Rural Lifestyle Challenges and Self-Care Practices

In addition to discussing multiple relationships that exist between professional and personal realms of living in a rural community, participants emphasized the isolation one can feel in a rural community. Furthermore, participants noted the limited amenities available in a small community. Considering multiple relationships, isolation, and limited amenities, participants strongly encouraged rural practitioners to have a well-developed self-care practice. As one respondent reported, “Self care is one of the primary things, because of isolation; you have to be a person who knows how to nurture yourself, to replenish yourself.”

Participants explained that lack of self-care contributes to professional burnout, a common occurrence in rural practice. As described previously, burnout can lead to providers moving in and out of a community, thus reinforcing the challenges in establishing ongoing therapeutic relationships with community members. With regard to self-care, 1 participant described the roles that self-care and limit-setting play in preventing burnout: “You have to take care of yourself, not get burned out. Know when enough is enough, and not try to save the whole community.” Although challenges and barriers of rural practice were discussed in great depth, respondents made a point to describe steps they have taken to adapt to such a challenging environment, as well as the rewards of living and working in rural communities.

Adaptations for Rural Health Care Challenges

Participants described several adaptations to overcoming challenges and barriers in rural health care provision, establishing 4 emergent subthemes. The subthemes included Awareness and Knowledge of Community Diversity and Strengths, Community Involvement and Interaction, Expanded Provider Roles and Responsibilities, and Professional Consultation and Supervision.

Awareness and Knowledge of Community Diversity and Strengths

Developing awareness and knowledge of a community’s diversity and strengths was an adaptation expressed by respondents, particularly with regard to combating distrust and engaging in a therapeutic alliance with community members. Respondents indicated that spending time with local elders and leaders, respecting other established local providers and local people, and acknowledging cultural and communication differences that exist within the community all aid in developing awareness of the community’s diversity and strengths. Respondents highlighted the importance of taking time and having patience in developing strong relationships with community members. The need to develop awareness of a community’s strengths and diversity is represented in the following comment.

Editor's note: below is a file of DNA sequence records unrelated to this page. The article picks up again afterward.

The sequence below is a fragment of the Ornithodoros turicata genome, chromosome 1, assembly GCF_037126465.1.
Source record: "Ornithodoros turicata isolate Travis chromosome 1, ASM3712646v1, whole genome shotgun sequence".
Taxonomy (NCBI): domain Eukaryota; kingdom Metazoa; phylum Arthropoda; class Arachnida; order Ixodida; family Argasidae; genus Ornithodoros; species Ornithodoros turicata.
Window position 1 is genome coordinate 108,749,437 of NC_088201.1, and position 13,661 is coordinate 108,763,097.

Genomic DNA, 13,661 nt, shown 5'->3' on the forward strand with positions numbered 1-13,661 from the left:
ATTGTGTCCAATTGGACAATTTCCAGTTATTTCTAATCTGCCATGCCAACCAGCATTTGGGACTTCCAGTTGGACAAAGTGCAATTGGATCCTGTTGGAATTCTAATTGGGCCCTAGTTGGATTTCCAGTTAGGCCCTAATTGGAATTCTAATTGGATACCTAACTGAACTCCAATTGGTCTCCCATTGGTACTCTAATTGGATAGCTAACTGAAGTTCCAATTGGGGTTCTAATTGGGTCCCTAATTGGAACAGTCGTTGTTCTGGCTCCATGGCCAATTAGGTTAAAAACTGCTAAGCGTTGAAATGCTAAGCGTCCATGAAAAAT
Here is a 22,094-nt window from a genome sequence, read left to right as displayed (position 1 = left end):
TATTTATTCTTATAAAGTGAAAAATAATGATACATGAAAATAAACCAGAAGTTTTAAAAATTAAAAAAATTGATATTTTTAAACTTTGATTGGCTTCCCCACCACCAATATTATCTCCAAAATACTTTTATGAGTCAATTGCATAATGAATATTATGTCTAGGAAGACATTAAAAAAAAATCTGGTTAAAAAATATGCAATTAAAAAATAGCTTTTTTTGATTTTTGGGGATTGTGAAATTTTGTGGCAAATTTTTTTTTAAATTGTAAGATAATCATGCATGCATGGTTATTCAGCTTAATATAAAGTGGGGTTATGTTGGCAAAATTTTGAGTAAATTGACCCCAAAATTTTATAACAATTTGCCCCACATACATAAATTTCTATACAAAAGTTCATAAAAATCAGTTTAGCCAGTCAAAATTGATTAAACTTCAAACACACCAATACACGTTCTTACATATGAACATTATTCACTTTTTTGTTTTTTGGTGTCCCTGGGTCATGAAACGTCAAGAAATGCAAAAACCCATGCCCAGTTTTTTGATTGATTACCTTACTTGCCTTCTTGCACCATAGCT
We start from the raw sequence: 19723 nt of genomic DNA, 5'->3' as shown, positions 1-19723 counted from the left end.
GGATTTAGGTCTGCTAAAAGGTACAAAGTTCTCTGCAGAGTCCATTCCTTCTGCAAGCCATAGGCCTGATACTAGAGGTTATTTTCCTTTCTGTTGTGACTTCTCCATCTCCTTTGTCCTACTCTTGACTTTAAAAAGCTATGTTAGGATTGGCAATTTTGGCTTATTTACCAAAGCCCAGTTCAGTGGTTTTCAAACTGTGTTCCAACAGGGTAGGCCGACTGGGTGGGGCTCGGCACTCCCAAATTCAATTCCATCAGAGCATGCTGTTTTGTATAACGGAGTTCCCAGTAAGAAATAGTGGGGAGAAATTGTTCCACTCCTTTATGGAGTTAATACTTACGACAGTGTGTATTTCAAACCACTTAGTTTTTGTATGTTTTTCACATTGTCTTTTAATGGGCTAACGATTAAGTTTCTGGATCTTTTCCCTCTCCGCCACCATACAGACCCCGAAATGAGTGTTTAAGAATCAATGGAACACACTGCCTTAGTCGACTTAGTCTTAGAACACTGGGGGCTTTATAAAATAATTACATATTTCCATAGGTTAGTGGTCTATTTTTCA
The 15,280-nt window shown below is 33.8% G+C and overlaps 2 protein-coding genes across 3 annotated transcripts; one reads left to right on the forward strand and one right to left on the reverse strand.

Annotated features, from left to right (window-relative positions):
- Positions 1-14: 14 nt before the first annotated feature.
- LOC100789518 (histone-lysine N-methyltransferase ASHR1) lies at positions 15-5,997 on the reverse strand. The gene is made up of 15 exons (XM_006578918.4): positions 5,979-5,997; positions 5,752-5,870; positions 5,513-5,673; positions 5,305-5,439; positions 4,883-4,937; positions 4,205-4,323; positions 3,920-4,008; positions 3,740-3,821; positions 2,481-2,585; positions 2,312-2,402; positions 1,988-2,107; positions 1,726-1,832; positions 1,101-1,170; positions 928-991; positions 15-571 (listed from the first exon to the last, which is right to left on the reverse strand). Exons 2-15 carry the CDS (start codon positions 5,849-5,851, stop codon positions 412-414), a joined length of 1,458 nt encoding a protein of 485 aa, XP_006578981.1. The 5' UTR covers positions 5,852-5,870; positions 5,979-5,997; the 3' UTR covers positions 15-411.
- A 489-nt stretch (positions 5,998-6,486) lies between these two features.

“You got to be patient, and you have to respect the people, their culture, and the area. The first thing I do when I get checked in my hotel in the new place, I get out and walk around. I love it when it’s fishing time, all the people working on whatever they are doing. I stop by, I speak. I watch. I listen. We talk a little bit and I say bye and I go on to the next place. I spend my whole first day doing nothing, but just walking around.”

Community Involvement and Interaction

In addition to emphasizing development of a knowledge base about the community, participants indicated that community involvement and interaction is central to being a successful rural practitioner. The Community Involvement and Interaction subtheme encompasses participants’ discussion of methods to build trust and establish a solid therapeutic relationship with community members. Respondents suggested being open to new experiences, avoiding self-isolation, talking with residents, and understanding that seemingly informal activities (eg, attending church, going to the local grocer, taking a walk) are all avenues to engage with and establish a presence in a community. Respondents noted that providers who practice in isolation and rarely move outside their formal boundaries of employment are often excluded from the community and find it difficult to develop and maintain therapeutic relationships. One individual elaborated on community involvement in both formal and informal functions.

“From a primary care perspective to be involved in your community in a variety of different ways whether it’s from a primary care physician, being the team physician of the grade school or high school, being involved with doing sports physicals, or being involved with the community center, or doing volunteer work with the church. I mean being a part of the community and having a better understanding of the community that you’re serving.”

Expanded Provider Roles and Responsibilities